The Ideal Pentecostal Church – By Seth Rees

Chapter 8

Chapter 8: A Liberal Church

“And sold their possessions and goods, and parted them to all as every man had need. ‘Neither was there any among them that lacked, for as many as were possessors of lands or houses sold them and brought the price of the things that were sold and laid them down at the apostles ‘feet.”

It is not the manner of liberality to which we desire to turn our attention, but to the spirit lying back of the generous action.  The manifestation may alter, but the spirit of Pentecost never changes.  From the days of the Apostles until this hour, whenever Pentecostal fire has fallen upon men or churches it has invariably burned the purse strings off and filled the possessor with the spirit of liberality.  Spiritual lightning burns up all miserliness, stinginess, penuriousness, and covetousness, causing us to give in a princely way.  We then for the first time, having our eyes illumined by the Holy Spirit, really perceive that “it is more blessed to give than to receive.” We apprehend the law of Divine grace that the more we give the more we have.

This is, of course, contrary to all human law and precedent. It is diametrically opposite to human reasoning. The world says: “If you would be rich, save all you get and get all you can.” God says: “Go sell all that thou hast and give to the poor.” The world would have said that it was the sheerest folly to ask a widow woman who, with her son, was starving, to give away the last handful of meal in the barrel.  But when she gave the precious food to God’s prophet, God gave her a larder that never failed.  It was God’s way of opening up to the widow inexhaustible supplies. That handful of meal from the bottom of the barrel, doubtless stale and musty, was the key that unlocked the storehouse of boundless provisions.

“There is that scattereth and yet increaseth, and there is that withholdeth more than is meet but it tendeth to poverty. “The liberal soul shall be made fat, and he that watereth shall himself also be watered again.” “He that soweth sparingly shall reap also sparingly: and he which soweth bountifully shall reap also bountifully.” “Not grudgingly or of necessity, for God loveth a cheerful giver.” “Honor the Lord with thy substance and with the firstfruits of all thine increase.  So shall thy barns be filled with plenty and thy presses shall burst out with new wine.” All that we give to the Lord is clear gain; all we save is lost.  All we scatter will keep forever; all we keep will rot.

Our hoarded money will eat our flesh like fire.  Many in our churches feel that every dollar they put into the Lord’s work is just so much out of pocket.  It is no wonder, when we remember this, that people cry, “Hard times” when money is needed.  But the liberal giver never complains of hard times.  A man who gives unstintedly and gives unto the Lord will always have something to give.

Those who complain of hard times in the churches which the writer has been permitted to serve have been those who give little or nothing.  As a matter of fact, they give nothing, for they fail to pay even their rent, which is one-tenth of their income, to say nothing of a free-will offering over and above the just debt.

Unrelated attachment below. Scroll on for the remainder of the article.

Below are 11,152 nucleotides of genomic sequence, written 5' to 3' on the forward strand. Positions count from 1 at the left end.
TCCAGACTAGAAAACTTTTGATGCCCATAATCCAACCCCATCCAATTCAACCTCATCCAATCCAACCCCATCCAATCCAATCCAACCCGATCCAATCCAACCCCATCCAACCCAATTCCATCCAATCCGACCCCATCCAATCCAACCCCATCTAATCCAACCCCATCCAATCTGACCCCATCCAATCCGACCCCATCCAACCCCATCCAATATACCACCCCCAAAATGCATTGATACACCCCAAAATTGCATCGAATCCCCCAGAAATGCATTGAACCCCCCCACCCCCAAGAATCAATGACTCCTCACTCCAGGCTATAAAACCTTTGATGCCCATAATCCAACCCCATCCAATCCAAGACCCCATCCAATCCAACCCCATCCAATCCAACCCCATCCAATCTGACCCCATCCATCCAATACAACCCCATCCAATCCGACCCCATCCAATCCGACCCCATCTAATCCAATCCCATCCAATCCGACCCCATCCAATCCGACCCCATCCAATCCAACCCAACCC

A Pentecostal Church will always have plenty of money without prostituting herself by unholy connection with this Godless, Christless world.  She will never have to hire or sell herself to the world to get money.  She will never become a slave to the Gentiles, feeding them with oysters, clams, cake, or ice cream.  She will never need to turn the house of God into a second-rate theater, nor desecrate the temple with merchandise of any kind.  Pentecostal liberality will liquidate our church debts, cancel our mortgages, and fill our church treasury to overflowing.  It will send millions to the foreign field for the salvation of the heathen.  When a man receives the Holy Ghost he ceases to put a five-dollar hat on his head and put five cents in the missionary collection; he will stop wearing a twenty-five- dollar overcoat until he can put more than a quarter in the basket for church purposes.

In one of our New England conventions a wealthy man and his wife came to the altar seeking the baptism with the Holy Ghost.  They did not seem to be able to get the witness, and we wondered why.  They were back again the next night.  The usher informed us that, when the plates were passed, the gentleman put in one penny while his wife dropped in two.  When the call was made, here came the couple again.  We do not need to say that such stingy seeking as this was in vain.  It is doubtful whether they received even three cents worth of spiritual blessing.   A Christian lady was complaining one day after she returned from church about the dullness of the sermon.  Her little boy, who sat beside her in the pew, and had noticed the amount of her offering, spoke up quickly, “Why, mamma, what could you expect for a nickel!”

Nothing will ever protect the church from a bankrupt treasury and a burden of debt but this generosity breeding flame from the skies.  When it falls, pew rents, entertainments, bazaars, festivals, poverty suppers and all other devilish nonsense will disappear.  Lord, send down this fire!